The first illustration in this appealing new book is a 1949 photo of a middle-aged woman in a lawn chair cuddling a sturdy infant, captioned “Zelda Popkin with her future biographer.” It adds a playful tone to an otherwise serious biography of Popkin, an independent-minded writer and publicist who wrote bestselling novels in the 1940s, ranging from mysteries and war stories to an early account of the birth of the State of Israel. Widowed young, she struggled to maintain a career, and her many books are mostly forgotten. “Rather than vindicating [her] assertions about the possibilities of women’s independence,” her grandson writes, “her own life in the 1950s and 1960s showed how even a prosperous society could leave single women in a precarious situation.” The author, a historian who teaches at the University of Kentucky, turns his professional skills to unearthing his grandmother’s life with heartening results.
Being Heumann: An Unrepentant Memoir of a Disability Rights Activist by Judith Heumann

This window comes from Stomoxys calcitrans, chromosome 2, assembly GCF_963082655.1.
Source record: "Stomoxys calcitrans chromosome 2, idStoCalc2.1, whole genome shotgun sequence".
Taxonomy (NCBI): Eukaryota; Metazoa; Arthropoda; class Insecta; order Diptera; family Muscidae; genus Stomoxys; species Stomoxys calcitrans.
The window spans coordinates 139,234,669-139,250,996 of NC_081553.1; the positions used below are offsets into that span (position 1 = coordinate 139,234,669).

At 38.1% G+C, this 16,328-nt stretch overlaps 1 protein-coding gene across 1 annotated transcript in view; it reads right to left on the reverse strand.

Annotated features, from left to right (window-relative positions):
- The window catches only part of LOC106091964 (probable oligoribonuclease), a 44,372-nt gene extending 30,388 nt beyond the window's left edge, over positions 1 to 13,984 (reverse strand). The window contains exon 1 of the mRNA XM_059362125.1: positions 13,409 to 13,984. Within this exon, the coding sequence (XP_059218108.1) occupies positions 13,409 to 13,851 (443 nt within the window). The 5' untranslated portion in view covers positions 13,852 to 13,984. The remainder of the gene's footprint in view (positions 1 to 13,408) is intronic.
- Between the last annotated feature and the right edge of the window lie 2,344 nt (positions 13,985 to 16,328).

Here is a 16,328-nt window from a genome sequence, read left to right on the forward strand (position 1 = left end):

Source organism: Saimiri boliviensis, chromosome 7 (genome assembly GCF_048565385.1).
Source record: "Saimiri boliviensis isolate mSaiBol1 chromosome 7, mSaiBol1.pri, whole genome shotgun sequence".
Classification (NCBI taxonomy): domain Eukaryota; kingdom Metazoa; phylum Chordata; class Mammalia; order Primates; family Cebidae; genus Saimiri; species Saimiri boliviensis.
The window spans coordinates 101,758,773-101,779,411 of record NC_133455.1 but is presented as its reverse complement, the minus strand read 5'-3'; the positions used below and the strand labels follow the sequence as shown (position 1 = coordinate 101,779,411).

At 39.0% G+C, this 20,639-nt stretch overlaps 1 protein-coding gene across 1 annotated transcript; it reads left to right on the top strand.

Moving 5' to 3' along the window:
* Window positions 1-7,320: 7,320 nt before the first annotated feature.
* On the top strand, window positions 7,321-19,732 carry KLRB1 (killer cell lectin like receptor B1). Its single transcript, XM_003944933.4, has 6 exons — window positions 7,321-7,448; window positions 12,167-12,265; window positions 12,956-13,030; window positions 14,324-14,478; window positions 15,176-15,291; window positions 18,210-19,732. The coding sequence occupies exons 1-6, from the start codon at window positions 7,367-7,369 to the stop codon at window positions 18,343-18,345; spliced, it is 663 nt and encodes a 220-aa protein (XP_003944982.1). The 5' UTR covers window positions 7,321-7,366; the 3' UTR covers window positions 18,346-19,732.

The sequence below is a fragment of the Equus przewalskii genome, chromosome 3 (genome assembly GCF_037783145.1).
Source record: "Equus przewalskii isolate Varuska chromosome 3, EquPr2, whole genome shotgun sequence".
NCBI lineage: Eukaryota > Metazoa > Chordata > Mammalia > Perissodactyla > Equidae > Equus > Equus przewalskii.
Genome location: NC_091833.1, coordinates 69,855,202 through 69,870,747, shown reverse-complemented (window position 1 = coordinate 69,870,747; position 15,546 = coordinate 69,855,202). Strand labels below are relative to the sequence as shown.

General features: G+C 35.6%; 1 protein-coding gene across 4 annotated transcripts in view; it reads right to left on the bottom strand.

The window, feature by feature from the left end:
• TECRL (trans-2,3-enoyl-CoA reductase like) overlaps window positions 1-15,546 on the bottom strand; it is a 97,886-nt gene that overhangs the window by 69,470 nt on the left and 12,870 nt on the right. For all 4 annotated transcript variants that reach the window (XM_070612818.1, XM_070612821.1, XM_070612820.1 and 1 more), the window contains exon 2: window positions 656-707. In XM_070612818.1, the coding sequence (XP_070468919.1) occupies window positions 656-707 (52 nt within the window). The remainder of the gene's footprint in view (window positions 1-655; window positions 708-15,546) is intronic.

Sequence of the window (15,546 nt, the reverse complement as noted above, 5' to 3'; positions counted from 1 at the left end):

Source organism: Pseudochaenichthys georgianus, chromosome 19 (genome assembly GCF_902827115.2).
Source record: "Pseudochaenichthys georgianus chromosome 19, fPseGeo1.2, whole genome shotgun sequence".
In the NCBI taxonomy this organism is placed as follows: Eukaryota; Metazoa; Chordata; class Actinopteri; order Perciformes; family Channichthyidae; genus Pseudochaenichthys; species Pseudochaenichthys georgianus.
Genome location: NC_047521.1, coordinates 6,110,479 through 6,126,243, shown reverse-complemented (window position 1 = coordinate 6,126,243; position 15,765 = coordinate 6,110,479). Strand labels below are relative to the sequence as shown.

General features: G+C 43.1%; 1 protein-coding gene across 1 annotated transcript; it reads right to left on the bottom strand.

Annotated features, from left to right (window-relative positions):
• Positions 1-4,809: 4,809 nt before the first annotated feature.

The preeminent disability rights activist Judith Heumann died on March 4th at age 75, and the outpouring of tributes from those who’d looked to her as a mentor and heroine were reminders of how far that cause has come in a single lifetime. Heumann, who became paraplegic as a child as a result of polio, never accepted the limited role then assumed for disabled children; her parents, both Holocaust survivors, refused the then-standard advice of doctors to have her institutionalized. She fought for an education and won, sued the school system for blocking her employment and won, organized sit-ins in government buildings to compel enforcement of laws about equal access, and served as an advisor on disability issues to the Clinton administration and the World Bank, among others. Her 2020 autobiography traces this extraordinary life with warmth and wit.